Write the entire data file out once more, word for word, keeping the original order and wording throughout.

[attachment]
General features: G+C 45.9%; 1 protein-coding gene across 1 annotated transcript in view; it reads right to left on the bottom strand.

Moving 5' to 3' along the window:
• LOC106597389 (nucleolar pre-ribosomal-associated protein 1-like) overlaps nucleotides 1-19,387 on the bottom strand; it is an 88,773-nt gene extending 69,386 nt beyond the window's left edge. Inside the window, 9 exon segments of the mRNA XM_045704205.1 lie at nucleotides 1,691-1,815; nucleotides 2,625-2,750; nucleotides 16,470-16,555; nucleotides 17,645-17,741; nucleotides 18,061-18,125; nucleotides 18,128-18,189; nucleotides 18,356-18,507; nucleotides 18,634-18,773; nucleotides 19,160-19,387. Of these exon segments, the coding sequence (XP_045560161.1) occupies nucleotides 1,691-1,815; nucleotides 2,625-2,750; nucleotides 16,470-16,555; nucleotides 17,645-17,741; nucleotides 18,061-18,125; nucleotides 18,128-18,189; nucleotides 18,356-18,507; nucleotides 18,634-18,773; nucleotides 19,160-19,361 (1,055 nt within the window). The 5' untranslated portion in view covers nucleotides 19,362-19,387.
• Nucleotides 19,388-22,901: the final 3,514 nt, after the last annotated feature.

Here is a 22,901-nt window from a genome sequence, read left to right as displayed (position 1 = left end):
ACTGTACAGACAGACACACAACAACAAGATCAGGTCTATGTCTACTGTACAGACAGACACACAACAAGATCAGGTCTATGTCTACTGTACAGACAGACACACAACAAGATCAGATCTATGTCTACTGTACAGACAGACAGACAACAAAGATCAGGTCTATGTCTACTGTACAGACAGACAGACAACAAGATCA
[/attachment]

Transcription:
General features: G+C 45.9%; 1 protein-coding gene across 1 annotated transcript in view; it reads right to left on the bottom strand.

Moving 5' to 3' along the window:
• LOC106597389 (nucleolar pre-ribosomal-associated protein 1-like) overlaps nucleotides 1-19,387 on the bottom strand; it is an 88,773-nt gene extending 69,386 nt beyond the window's left edge. Inside the window, 9 exon segments of the mRNA XM_045704205.1 lie at nucleotides 1,691-1,815; nucleotides 2,625-2,750; nucleotides 16,470-16,555; nucleotides 17,645-17,741; nucleotides 18,061-18,125; nucleotides 18,128-18,189; nucleotides 18,356-18,507; nucleotides 18,634-18,773; nucleotides 19,160-19,387. Of these exon segments, the coding sequence (XP_045560161.1) occupies nucleotides 1,691-1,815; nucleotides 2,625-2,750; nucleotides 16,470-16,555; nucleotides 17,645-17,741; nucleotides 18,061-18,125; nucleotides 18,128-18,189; nucleotides 18,356-18,507; nucleotides 18,634-18,773; nucleotides 19,160-19,361 (1,055 nt within the window). The 5' untranslated portion in view covers nucleotides 19,362-19,387.
• Nucleotides 19,388-22,901: the final 3,514 nt, after the last annotated feature.

Here is a 22,901-nt window from a genome sequence, read left to right as displayed (position 1 = left end):
ACTGTACAGACAGACACACAACAACAAGATCAGGTCTATGTCTACTGTACAGACAGACACACAACAAGATCAGGTCTATGTCTACTGTACAGACAGACACACAACAAGATCAGATCTATGTCTACTGTACAGACAGACAGACAACAAAGATCAGGTCTATGTCTACTGTACAGACAGACAGACAACAAGATCA